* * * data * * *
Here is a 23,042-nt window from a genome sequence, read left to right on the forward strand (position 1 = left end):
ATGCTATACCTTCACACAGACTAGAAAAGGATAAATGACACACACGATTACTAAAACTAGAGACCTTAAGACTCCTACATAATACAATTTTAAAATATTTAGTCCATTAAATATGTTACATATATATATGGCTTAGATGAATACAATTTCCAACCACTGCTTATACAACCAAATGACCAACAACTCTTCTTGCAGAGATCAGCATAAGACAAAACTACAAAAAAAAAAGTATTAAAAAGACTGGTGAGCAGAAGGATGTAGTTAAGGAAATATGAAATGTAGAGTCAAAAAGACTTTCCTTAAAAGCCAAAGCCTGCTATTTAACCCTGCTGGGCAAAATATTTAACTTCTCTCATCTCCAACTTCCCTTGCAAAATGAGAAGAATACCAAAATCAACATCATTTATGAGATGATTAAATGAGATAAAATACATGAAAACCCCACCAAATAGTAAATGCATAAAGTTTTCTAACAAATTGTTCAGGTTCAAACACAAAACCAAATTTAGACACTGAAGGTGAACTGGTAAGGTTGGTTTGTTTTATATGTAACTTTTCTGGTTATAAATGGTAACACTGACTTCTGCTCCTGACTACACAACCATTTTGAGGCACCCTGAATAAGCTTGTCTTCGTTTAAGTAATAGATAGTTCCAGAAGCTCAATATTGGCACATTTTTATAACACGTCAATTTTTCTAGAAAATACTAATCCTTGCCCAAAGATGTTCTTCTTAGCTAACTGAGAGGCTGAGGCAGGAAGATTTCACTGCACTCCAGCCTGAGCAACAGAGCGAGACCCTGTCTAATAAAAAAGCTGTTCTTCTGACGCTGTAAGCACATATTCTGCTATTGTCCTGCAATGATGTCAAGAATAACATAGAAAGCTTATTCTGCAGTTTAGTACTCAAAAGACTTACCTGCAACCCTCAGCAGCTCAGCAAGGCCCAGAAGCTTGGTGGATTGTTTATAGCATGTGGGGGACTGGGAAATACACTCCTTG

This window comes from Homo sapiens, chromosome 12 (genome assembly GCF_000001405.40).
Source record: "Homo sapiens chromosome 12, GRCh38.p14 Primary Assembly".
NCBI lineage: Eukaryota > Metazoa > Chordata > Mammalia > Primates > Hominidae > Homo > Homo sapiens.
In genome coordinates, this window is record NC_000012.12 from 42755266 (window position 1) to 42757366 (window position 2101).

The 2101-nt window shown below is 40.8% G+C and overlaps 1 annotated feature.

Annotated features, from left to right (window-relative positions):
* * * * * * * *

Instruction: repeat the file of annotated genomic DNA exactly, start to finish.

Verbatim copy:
Here is a 23,042-nt window from a genome sequence, read left to right on the forward strand (position 1 = left end):
ATGCTATACCTTCACACAGACTAGAAAAGGATAAATGACACACACGATTACTAAAACTAGAGACCTTAAGACTCCTACATAATACAATTTTAAAATATTTAGTCCATTAAATATGTTACATATATATATGGCTTAGATGAATACAATTTCCAACCACTGCTTATACAACCAAATGACCAACAACTCTTCTTGCAGAGATCAGCATAAGACAAAACTACAAAAAAAAAAGTATTAAAAAGACTGGTGAGCAGAAGGATGTAGTTAAGGAAATATGAAATGTAGAGTCAAAAAGACTTTCCTTAAAAGCCAAAGCCTGCTATTTAACCCTGCTGGGCAAAATATTTAACTTCTCTCATCTCCAACTTCCCTTGCAAAATGAGAAGAATACCAAAATCAACATCATTTATGAGATGATTAAATGAGATAAAATACATGAAAACCCCACCAAATAGTAAATGCATAAAGTTTTCTAACAAATTGTTCAGGTTCAAACACAAAACCAAATTTAGACACTGAAGGTGAACTGGTAAGGTTGGTTTGTTTTATATGTAACTTTTCTGGTTATAAATGGTAACACTGACTTCTGCTCCTGACTACACAACCATTTTGAGGCACCCTGAATAAGCTTGTCTTCGTTTAAGTAATAGATAGTTCCAGAAGCTCAATATTGGCACATTTTTATAACACGTCAATTTTTCTAGAAAATACTAATCCTTGCCCAAAGATGTTCTTCTTAGCTAACTGAGAGGCTGAGGCAGGAAGATTTCACTGCACTCCAGCCTGAGCAACAGAGCGAGACCCTGTCTAATAAAAAAGCTGTTCTTCTGACGCTGTAAGCACATATTCTGCTATTGTCCTGCAATGATGTCAAGAATAACATAGAAAGCTTATTCTGCAGTTTAGTACTCAAAAGACTTACCTGCAACCCTCAGCAGCTCAGCAAGGCCCAGAAGCTTGGTGGATTGTTTATAGCATGTGGGGGACTGGGAAATACACTCCTTG

This window comes from Homo sapiens, chromosome 12 (genome assembly GCF_000001405.40).
Source record: "Homo sapiens chromosome 12, GRCh38.p14 Primary Assembly".
NCBI lineage: Eukaryota > Metazoa > Chordata > Mammalia > Primates > Hominidae > Homo > Homo sapiens.
In genome coordinates, this window is record NC_000012.12 from 42755266 (window position 1) to 42757366 (window position 2101).

The 2101-nt window shown below is 40.8% G+C and overlaps 1 annotated feature.

Annotated features, from left to right (window-relative positions):